Researchers in this area invoked Charles Darwin as a kind of patron saint of their premise, pointing out that in the 19th century Darwin proposed that facial expressions didn’t only reflect emotions, but also caused them.[xv] Psychologist William James also asserted that facial expressions are not just the visible sign of an emotion, but actually contribute to the feeling itself. 24, [xvi]

These findings have been trivialized in popular media, but none of the investigators in this field suggested that fake smiles could put us in a state of perpetual bliss or make unhappiness go away. As Layton says, “The theory basically states that in a state of emotional neutrality, putting a smile on your face can tip you in the direction of a positive feeling. So don’t walk into a funeral and make everybody smile as big as they can.”24

Both the smile-happiness experiments and the counterclockwise studies in elders are pixels in the evolving picture of mind-body unity. If you smile, or if you think, act, and behave as if you are young, this can tip you in the direction of being happier or younger. But there is this difference: the counterclockwise studies involve end points that reflect more than an emotion such as happiness, but actual fatality rates.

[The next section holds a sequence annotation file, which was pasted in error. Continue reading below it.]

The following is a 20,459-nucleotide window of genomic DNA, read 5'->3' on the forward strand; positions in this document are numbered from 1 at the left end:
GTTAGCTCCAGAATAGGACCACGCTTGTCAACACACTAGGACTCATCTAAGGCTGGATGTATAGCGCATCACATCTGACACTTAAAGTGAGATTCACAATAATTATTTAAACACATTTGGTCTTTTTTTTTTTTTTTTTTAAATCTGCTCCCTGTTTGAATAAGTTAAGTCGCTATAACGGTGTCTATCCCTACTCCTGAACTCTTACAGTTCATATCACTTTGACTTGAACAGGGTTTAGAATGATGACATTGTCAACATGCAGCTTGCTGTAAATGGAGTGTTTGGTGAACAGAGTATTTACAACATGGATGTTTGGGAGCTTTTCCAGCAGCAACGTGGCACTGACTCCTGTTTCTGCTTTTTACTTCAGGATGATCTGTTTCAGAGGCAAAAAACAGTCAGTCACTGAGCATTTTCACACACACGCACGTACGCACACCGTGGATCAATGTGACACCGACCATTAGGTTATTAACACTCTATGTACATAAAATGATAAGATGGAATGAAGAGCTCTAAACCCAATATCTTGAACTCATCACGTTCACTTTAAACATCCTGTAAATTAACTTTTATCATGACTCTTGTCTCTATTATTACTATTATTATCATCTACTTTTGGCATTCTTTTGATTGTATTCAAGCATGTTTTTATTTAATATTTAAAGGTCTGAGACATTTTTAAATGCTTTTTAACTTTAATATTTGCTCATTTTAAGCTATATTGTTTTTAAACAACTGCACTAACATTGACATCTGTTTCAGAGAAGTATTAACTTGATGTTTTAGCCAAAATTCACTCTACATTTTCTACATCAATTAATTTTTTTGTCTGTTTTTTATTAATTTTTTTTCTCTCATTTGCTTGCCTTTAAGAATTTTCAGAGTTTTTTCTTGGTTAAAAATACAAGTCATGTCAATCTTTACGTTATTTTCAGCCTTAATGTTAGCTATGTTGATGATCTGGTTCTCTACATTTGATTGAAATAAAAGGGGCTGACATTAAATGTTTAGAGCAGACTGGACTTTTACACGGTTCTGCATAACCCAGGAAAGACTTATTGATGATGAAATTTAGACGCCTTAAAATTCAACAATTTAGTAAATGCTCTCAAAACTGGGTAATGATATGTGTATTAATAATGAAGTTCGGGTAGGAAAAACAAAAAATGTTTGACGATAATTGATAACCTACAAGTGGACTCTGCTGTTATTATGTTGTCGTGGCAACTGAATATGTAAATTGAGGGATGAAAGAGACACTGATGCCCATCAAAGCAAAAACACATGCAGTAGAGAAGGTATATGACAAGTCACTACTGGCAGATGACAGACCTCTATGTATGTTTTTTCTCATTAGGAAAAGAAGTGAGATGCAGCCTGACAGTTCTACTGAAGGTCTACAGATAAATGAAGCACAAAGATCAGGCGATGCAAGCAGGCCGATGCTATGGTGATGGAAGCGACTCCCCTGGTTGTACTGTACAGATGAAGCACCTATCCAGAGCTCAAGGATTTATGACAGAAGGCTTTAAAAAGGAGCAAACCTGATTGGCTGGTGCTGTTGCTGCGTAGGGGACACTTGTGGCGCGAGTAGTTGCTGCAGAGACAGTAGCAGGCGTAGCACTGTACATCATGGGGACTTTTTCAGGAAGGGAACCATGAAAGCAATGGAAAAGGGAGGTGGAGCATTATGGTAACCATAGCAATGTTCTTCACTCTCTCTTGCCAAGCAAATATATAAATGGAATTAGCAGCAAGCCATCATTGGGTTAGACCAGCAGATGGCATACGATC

Based on the above findings, a conservative conclusion would seem to be: To the influence of genetic, metabolic, environmental, neural, humoral, and nutritional factors in aging must be added the evidence, gathered over nearly four decades, that what we think about aging is often played out in our life, as if we are following a script that we ourselves have written.